femalecaseshave been collected but there isaninadequate numberofcases for statisticalanalyses. Separation of data

on a sexbasisisimportantasthereis evidence from human studies andanimal models of alcoholtoxicitythat males and females may beaffecteddifferently.214

Theprocedures andtechniquesutilised indeterminingthe

variousparametershave beendescribedin previous papers relatingtochangesinthe alcoholicgroups.91 -20Samples

from thefrontal,parietalandoccipitalwhite matter of the

righthemispherewere used for the various neurochemical assays. Thewater content wasdeterminedby weighingthe tissue before and afterdryingto a constantweight.2' The

dried residuewasaciddigestedand thesodium and potas-sium concentration determinedby flamephotometry.22The 909



lipids were extracted into a chloroform/methanol mixture

andaliquots used foreachanalysis.The totallipidwas

deter-minedbydrying23andthephospholipidand cholesterolby

commercial assaypackages.24Thespecificgravitywas mea-suredon akerosene/bromobenzene gradientcolumn.24 The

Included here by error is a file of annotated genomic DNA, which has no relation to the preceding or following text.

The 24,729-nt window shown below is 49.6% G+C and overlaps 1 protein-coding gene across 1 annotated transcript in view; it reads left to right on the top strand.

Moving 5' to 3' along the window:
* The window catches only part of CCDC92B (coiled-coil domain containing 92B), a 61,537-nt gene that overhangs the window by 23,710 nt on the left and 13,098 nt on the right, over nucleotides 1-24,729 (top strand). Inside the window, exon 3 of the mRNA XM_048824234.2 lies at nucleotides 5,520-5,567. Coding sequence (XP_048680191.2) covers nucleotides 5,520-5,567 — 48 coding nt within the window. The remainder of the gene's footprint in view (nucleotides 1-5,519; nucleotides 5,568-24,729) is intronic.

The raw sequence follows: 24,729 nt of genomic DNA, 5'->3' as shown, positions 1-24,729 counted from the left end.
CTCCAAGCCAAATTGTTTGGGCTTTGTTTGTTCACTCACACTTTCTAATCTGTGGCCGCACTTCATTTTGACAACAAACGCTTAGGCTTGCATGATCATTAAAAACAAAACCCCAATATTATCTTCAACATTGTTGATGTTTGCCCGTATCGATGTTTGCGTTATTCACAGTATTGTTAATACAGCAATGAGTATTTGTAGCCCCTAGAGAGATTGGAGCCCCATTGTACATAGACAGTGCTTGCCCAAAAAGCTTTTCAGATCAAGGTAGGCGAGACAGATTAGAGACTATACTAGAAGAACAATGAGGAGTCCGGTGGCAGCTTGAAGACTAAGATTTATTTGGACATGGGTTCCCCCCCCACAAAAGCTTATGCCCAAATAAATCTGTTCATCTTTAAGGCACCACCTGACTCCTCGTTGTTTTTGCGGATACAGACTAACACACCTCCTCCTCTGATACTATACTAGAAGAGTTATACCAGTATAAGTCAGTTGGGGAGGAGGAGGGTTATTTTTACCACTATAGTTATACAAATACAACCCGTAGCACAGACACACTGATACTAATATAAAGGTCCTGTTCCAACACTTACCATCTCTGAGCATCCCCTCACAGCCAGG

water soluble protein was determined by the Biuret

method.26 The methods are all standard laboratory pro-ceduresandeach is accurate andreproducible.2-25

The lefthemispherewasfixed and then sectioned at 3 mm

intervals in the coronal plane and morphometrsc

quan-titationof the volumeof the cerebral cortex, white matter anddiencephalicstructures("basal ganglia") performed.An errorof lessthan2% is involved in thedetermination of these

volumes.26Thepericerebralspace(PICS)wasdeterminedby measuring the intracranial cavity volume with a poly-urethanecast.'6Theerrorin thistechnique is less than 2%.16 Although there is a considerable amount of additional information included in the tabular data theprincipal aim of this paper istoaddress the issue of thepathologicalchanges in the brains ofmenregularlydrinkingbetween 30 and 80

gramsof alcohol perday.The controland alcohol dataare

used forcomparison.


Two hundred and forty cases have been studied to